Since Venezuela went into its coronavirus lockdown, dozens of needy people have been lining up at a slaughterhouse in the western town of San Cristobal to pick up the only protein they can find for free: cattle blood.
Mechanic Aleyair Romero, 20, goes twice a week. He lost his job at a local garage and says boxes of subsidized food from the government of President Nicolas Maduro arrive too slowly.
“I have to find food however I can,” said Romero, holding a coffee thermos dripping with blood the slaughterhouse gives away.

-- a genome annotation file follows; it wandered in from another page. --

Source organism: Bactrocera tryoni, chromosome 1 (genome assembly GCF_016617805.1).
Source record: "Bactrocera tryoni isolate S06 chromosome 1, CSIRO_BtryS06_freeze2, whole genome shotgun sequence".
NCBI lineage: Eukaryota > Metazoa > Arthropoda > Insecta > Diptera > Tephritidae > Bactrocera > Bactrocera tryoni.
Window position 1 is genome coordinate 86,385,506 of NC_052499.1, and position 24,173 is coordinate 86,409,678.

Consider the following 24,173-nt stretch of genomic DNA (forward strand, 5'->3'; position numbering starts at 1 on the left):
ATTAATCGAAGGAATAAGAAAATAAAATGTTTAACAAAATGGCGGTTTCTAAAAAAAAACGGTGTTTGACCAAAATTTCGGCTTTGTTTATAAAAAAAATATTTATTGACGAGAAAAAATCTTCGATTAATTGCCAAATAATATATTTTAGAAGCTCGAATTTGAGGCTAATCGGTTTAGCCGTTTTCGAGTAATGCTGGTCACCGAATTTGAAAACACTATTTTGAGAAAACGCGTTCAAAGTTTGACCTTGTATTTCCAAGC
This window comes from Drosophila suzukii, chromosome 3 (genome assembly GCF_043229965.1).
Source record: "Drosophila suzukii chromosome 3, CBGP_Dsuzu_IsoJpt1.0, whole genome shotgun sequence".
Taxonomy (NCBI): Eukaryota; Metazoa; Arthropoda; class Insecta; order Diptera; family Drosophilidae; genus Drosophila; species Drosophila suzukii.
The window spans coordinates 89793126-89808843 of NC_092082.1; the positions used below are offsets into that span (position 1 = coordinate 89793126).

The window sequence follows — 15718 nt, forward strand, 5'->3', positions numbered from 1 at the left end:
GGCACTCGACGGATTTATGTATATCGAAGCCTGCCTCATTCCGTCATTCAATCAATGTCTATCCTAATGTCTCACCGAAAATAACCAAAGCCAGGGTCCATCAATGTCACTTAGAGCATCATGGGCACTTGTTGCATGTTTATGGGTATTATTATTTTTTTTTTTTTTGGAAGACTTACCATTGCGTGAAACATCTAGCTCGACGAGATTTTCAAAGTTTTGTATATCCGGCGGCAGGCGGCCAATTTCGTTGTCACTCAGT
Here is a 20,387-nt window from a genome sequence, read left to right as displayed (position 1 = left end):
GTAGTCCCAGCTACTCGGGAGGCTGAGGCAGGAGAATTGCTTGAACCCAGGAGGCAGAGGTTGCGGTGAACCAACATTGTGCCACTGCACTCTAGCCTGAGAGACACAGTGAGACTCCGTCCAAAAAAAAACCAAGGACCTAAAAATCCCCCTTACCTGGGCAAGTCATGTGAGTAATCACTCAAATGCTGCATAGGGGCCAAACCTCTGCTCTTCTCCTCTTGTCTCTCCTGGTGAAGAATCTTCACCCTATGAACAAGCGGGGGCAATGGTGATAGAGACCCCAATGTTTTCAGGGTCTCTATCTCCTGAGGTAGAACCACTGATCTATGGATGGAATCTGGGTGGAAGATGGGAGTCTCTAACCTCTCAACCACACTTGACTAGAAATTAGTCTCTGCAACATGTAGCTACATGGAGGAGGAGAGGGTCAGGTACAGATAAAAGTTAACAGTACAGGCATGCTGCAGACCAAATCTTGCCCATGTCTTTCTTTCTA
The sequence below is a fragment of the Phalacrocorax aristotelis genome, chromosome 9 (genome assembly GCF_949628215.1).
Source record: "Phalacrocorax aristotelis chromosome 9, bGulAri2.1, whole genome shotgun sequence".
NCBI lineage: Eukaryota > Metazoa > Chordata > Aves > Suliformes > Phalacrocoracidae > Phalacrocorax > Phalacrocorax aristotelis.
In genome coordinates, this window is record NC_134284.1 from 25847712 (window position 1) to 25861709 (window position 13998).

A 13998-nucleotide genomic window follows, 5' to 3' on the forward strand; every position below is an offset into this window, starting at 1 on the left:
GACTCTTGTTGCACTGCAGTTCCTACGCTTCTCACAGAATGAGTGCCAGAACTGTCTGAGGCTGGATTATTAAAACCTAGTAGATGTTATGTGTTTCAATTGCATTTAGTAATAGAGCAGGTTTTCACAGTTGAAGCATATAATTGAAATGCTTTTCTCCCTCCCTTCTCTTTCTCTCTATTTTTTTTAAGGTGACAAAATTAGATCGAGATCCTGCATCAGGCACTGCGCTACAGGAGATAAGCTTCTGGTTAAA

Though cow’s blood is a traditional ingredient for “pichon” soup in the Venezuelan Andes and neighboring Colombia, more people have been seeking it out since the COVID-19 crisis.
In a proudly carnivorous nation, few are happy about eating more blood instead of meat – a kilo of which costs about two times the monthly minimum wage.
Increased consumption of cattle blood is, like stripped mango trees, a striking symbol of hunger as Venezuela’s economy, already suffering six years of hyperinflationary implosion, has been nearly shuttered in response to the pandemic. – READ MORE
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